Ginger is most often encountered as a spice in curry, as a pickled accompaniment to sushi, and as the main flavouring in gingerbread. Ginger has, for centuries, been used to treat problems with the digestive system.
Here are just a few of its uses:
- Ginger, taken as a tea, is often used as a remedy for nausea. It’s of particular interest to women, as it can be used to combat morning sickness – in this situation, it’s sometimes recommended to rope in a partner or family member to make the tea before the woman consuming the tea gets up.
- Ginger can also be used to tackle nausea that sometimes occurs in points in women’s monthly cycles, and during fertility treatments. It’s also worth noting that, in Chinese medicine, sweet ginger tea is said to reduce period pain.
- Ginger can be used in most situations where a person feels nauseous – including as a treatment for forms of motion sickness. Car sickness and sea sickness can be treated with ginger in either powder or pill forms.
- It’s also said to reduce the nausea felt when recovering from surgery.
- Indigestion can also be treated with ginger. If you suffer from heartburn, or more embarrassing problems like flatulence, burping or diarrhea, then ginger may be able to help.
There’s also some evidence that ginger may stop the body from absorbing fat.
Another traditional use for ginger is for treating cold symptoms. Sore throats and blocked noses can be soothed by the spice’s natural heat and flavour, and because it natural anti-inflammatory. The next time you have a cold, try drinking some ginger tea to perk yourself up.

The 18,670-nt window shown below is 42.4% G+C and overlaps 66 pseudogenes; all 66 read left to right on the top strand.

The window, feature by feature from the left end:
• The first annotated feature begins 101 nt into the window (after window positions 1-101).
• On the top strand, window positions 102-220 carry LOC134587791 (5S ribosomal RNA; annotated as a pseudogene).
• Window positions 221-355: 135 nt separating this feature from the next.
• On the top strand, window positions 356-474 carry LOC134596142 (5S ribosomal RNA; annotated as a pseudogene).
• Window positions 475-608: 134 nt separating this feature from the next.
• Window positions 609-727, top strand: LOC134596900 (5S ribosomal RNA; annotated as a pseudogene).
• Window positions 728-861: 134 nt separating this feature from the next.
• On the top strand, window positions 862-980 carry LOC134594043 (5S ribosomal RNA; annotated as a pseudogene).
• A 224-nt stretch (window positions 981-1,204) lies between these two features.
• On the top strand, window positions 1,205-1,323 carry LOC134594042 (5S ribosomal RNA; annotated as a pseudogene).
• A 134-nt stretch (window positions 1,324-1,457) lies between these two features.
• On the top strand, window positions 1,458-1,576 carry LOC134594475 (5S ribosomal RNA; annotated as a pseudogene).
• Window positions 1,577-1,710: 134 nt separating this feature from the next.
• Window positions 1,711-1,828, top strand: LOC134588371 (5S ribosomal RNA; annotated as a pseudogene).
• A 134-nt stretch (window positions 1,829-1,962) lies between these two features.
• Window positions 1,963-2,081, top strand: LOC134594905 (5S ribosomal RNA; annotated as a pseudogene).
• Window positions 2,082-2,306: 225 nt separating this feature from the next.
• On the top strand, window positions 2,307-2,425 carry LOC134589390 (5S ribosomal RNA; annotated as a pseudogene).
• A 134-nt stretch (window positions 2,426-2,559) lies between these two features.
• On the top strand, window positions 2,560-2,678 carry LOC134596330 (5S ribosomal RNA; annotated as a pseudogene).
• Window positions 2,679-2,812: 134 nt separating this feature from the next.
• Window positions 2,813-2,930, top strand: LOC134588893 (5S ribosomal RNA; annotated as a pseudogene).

Ginger can also be used as an ingredient in chicken soup – another traditional cold remedy. Try adding chopped ginger root at the same time as the onion or chicken, for a soup that’s both refreshing and soothing.
Ginger’s anti-inflammatory properties are also reputed to help those who have arthritis. There is some scientific data that supports the use of ginger in the management of arthritis, although the evidence base is small at the moment.
Many arthritis patients, including people who have rheumatoid and osteoarthritis, swear by taking a daily ginger supplement, which they say reduces the pain caused by this chronic condition.
Pain caused by headaches and migraines may be reduced by ginger. Try sipping some ginger tea the next time you feel poorly.
Some studies have shown that ginger can have an effect when fighting cancer, including ovarian cancer and colon cancer. However, the research done on this has been fairly limited, and cancer patients should check with their health practitioner for more information before they go head with taking ginger. Whether or not it can help fight the cancer itself, there is some evidence that ginger can be used to reduce nausea during chemotherapy.
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Ginger is readily available and in many forms – for minor complaints, teas, soft drinks and sweets can be tasty and effective remedies. It’s also available in capsules, pills and many other forms. The anti-inflammatory properties of ginger mean that it should be treated with caution if you’re on blood-thinning medications used to treat blood pressure disorders, or aspirin. If this applies to you, then you should check with your healthcare provider before taking ginger.